|Title||Another Step Toward the End of Moore's Law|
|Date||Monday June 03 2019, @06:14AM|
|from the and-then-there-were-two dept.|
At the end of March, two semiconductor manufacturing titans climbed another rung on the ladder of Moore's Law.
Taiwan Semiconductor (TSMC) announced 5nm manufacturing of at-risk-production while Samsung announced its own 5nm manufacturing process was ready for sampling.
TSMC says its 5-nm process offers a 15 percent speed gain or a 30 percent improvement in power efficiency. Samsung is promising a 10 percent performance improvement or a 20 percent efficiency improvement
Also, "both Samsung and TSMC are offering what they're calling a 6-nm process" as a kind of stepping stone for customers with earlier availability (H2 2019) vs 5nm production.
Unfortunately, but perhaps not unexpectedly, the playing field has narrowed significantly with the progression to 5nm foundry production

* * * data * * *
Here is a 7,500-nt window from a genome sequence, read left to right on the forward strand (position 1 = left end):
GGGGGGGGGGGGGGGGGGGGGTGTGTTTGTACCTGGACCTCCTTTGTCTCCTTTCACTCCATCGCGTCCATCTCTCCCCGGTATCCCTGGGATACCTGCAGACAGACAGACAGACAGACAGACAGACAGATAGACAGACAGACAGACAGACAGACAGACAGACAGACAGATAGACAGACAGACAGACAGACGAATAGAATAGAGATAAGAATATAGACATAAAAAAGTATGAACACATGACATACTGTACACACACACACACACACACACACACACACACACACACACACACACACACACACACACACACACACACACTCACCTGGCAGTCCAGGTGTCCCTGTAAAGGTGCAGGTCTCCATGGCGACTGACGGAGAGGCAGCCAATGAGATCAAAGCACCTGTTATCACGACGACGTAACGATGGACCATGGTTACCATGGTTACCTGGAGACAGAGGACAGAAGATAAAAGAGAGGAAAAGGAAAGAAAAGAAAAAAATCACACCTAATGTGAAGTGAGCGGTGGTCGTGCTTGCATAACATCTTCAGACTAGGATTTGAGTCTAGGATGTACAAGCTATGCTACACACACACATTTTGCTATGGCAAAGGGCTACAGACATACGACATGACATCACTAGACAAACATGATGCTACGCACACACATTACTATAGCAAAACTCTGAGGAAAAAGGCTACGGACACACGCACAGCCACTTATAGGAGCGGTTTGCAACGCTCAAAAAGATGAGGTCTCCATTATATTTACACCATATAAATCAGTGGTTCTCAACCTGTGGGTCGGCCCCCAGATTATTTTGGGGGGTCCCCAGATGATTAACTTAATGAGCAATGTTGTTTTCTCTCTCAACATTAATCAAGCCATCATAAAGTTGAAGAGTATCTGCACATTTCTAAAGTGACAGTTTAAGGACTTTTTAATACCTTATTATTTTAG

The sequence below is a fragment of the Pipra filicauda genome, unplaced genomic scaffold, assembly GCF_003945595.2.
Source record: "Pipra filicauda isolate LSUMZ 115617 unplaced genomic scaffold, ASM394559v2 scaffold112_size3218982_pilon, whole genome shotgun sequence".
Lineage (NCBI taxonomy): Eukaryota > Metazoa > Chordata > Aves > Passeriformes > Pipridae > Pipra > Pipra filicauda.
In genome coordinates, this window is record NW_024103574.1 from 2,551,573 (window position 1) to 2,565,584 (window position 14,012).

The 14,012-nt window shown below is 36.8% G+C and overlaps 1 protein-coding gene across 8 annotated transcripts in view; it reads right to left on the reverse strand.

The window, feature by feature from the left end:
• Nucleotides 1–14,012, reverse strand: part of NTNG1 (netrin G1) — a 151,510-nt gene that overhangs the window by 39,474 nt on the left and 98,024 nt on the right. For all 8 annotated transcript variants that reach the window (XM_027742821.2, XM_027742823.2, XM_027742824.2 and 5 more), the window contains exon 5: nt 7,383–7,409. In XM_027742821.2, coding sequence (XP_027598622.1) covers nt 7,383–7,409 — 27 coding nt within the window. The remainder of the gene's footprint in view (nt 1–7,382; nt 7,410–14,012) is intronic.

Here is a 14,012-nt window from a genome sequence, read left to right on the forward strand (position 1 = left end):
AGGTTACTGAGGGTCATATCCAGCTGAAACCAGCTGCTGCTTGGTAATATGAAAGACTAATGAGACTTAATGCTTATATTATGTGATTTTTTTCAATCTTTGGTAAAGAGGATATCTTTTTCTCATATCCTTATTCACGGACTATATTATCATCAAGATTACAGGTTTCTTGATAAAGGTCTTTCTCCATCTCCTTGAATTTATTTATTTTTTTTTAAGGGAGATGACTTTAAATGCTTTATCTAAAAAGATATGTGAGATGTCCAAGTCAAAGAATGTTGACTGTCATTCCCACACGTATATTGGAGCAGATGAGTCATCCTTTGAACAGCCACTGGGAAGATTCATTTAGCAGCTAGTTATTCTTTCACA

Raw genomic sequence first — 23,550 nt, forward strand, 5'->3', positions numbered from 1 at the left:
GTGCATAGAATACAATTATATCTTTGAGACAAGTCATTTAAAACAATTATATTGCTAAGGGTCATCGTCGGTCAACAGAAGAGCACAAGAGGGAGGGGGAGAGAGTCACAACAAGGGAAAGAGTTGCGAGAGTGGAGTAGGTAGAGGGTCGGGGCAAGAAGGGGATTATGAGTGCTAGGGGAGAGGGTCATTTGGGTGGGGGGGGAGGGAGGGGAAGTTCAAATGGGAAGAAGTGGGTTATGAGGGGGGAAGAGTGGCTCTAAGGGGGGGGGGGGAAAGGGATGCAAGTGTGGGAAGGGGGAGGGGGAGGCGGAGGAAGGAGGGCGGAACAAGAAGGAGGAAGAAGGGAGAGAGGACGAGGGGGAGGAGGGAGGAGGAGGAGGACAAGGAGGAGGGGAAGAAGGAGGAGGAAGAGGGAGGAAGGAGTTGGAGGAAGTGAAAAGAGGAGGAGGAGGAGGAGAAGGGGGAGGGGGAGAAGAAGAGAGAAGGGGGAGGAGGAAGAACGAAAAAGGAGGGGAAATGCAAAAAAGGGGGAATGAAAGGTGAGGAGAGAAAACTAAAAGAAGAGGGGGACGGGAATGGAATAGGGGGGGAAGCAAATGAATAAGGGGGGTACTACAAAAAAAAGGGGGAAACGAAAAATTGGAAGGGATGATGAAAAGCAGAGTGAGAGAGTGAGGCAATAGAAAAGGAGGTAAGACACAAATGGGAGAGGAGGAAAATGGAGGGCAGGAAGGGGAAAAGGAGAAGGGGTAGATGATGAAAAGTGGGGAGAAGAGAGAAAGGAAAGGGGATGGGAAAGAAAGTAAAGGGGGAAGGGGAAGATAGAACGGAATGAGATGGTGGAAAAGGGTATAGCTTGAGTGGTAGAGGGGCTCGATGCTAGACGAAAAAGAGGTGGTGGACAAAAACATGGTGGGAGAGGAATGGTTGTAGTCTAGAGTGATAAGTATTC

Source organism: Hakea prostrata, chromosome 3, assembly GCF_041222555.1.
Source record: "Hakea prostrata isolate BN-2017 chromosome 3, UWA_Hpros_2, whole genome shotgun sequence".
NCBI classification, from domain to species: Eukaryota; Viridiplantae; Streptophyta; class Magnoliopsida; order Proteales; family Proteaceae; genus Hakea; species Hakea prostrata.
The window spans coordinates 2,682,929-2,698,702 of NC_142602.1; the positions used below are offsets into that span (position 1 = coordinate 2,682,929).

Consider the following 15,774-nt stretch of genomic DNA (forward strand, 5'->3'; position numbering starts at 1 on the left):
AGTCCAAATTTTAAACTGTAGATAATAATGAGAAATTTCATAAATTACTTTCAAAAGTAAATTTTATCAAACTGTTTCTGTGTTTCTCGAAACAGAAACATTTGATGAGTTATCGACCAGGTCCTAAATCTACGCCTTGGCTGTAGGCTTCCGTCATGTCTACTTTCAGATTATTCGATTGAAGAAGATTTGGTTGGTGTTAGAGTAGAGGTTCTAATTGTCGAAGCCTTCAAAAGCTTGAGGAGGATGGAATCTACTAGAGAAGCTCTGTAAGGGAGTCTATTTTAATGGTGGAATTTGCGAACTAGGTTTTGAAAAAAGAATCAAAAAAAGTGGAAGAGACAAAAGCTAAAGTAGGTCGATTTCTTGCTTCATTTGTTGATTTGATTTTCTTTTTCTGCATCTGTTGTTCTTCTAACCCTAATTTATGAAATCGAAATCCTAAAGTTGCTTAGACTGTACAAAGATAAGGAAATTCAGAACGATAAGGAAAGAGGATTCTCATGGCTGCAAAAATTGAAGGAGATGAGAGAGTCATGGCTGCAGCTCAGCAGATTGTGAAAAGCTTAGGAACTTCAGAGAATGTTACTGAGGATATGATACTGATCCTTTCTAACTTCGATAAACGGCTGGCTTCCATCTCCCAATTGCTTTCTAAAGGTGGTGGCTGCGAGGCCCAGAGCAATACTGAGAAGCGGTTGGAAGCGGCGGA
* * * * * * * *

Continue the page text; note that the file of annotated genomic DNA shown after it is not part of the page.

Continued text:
GlobalFoundries gave up at 14 nm and Intel, which is years late with its rollout of an equivalent to competitors' 7 nm, is thought to be pulling back on its foundry services, according to analysts.
Samsung and TSMC remain because they can afford the investment and expect a reasonable return. Samsung was the largest chipmaker by revenue in 2018, but its foundry business ranks fourth, with TSMC in the lead. TSMC's capital expenditure was $10 billion in 2018. Samsung expects to nearly match that on a per-year basis until 2030.
Can the industry function with only two companies capable of the most advanced manufacturing processes? "It's not a question of can it work?" says [G. Dan Hutcheson, at VLSI Research]. "It has to work."
According to Len Jelinek, a semiconductor-manufacturing analyst at IHS Markit. "As long as we have at least two viable solutions, then the industry will be comfortable"
There may only be two left, but neither company is sitting still:
TSMC's "5nm" (CLN5FF) Process On-Track for High-Volume Manufacturing in 2020
TSMC Holds Groundbreaking Ceremony for "5nm" Fab, Production to Begin in 2020
Samsung Plans to Make "5nm" Chips Starting in 2019-2020
TSMC Details Scaling/Performance Gains Expected From "5nm CLN5" Process
TSMC Tapes Out Second-Generation "7nm" Chip Using EUV, Will Begin Risk Production of "5nm" in April
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